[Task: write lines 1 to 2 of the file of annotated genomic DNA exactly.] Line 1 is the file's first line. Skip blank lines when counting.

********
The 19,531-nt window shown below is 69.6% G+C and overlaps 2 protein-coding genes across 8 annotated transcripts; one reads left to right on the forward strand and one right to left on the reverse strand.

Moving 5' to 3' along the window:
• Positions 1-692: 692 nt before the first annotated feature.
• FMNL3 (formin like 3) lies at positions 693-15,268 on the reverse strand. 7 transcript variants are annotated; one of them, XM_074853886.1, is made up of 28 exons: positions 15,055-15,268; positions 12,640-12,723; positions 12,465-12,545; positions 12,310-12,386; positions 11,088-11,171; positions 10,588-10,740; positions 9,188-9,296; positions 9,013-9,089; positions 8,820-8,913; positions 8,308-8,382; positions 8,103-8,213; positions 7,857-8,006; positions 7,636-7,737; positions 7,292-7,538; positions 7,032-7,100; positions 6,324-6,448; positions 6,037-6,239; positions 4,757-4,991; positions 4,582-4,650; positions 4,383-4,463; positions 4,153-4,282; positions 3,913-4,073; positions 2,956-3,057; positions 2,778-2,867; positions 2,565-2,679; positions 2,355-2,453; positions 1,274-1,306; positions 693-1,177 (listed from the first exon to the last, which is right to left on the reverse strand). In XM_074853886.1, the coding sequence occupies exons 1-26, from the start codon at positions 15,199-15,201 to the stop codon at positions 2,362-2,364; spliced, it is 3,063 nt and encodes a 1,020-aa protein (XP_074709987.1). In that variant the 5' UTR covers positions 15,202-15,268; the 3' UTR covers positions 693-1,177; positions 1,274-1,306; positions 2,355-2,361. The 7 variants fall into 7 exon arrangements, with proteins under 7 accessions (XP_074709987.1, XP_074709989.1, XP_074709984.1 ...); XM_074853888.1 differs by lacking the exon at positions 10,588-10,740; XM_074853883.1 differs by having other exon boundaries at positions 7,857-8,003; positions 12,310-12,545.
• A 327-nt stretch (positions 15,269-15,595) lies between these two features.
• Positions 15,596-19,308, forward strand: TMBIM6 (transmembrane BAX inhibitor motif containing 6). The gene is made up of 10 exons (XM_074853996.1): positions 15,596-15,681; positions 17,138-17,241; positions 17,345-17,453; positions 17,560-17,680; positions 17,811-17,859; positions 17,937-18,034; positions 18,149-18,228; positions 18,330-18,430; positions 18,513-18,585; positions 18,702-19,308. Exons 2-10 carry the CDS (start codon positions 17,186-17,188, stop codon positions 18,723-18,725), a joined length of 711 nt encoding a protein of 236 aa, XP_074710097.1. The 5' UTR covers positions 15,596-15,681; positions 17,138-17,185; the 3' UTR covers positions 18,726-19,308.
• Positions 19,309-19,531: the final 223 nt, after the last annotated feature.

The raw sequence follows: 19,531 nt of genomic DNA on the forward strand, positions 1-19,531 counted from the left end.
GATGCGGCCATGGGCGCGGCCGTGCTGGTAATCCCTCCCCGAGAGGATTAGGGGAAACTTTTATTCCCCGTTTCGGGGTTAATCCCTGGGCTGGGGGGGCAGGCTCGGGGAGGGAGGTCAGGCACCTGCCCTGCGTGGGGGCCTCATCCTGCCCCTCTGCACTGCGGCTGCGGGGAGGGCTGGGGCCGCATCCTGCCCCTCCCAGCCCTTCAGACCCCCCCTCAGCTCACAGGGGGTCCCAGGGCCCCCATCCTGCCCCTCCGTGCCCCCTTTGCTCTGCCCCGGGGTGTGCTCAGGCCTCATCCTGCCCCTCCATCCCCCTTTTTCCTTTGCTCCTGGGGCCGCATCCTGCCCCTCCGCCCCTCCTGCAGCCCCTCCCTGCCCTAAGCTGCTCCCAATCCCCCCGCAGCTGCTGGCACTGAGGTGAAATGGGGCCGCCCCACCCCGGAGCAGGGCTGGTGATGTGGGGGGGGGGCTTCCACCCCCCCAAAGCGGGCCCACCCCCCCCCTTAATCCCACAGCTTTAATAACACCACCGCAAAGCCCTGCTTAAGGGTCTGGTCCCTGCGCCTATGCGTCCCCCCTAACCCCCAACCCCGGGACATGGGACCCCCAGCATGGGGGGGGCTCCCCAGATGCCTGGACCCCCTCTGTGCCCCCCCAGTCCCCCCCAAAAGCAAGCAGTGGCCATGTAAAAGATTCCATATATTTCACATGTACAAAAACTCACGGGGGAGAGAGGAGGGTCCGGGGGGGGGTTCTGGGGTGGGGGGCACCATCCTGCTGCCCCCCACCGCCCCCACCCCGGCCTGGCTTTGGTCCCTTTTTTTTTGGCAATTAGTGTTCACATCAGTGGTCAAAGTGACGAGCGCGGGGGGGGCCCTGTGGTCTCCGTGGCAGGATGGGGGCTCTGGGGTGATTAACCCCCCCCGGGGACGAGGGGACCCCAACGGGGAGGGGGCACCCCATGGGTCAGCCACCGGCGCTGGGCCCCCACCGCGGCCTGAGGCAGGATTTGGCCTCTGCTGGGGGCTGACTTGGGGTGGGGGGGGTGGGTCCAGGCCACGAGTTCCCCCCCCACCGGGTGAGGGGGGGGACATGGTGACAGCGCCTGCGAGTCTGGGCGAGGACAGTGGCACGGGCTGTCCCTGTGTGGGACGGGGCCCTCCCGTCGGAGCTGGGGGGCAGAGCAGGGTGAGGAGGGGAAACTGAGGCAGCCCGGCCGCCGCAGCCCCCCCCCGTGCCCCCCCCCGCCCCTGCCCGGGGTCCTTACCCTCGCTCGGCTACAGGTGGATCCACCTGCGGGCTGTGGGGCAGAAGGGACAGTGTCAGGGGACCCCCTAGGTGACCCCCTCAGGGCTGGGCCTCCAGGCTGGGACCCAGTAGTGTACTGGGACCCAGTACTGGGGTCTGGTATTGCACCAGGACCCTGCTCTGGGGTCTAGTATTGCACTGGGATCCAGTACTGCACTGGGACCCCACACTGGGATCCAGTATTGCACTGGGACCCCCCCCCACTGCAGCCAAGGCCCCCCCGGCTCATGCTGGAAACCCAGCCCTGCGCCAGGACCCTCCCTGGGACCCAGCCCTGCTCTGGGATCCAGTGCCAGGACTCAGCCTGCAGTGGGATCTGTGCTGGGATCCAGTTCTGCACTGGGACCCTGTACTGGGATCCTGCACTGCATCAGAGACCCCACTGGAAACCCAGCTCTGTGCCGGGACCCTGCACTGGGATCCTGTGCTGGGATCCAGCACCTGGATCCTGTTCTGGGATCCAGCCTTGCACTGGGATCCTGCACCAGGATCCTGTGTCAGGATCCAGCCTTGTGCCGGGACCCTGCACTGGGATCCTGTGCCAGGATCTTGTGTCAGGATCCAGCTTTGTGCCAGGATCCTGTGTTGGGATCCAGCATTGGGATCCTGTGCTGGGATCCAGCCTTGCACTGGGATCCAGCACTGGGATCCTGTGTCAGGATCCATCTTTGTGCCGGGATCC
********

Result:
The 19,531-nt window shown below is 69.6% G+C and overlaps 2 protein-coding genes across 8 annotated transcripts; one reads left to right on the forward strand and one right to left on the reverse strand.

Moving 5' to 3' along the window: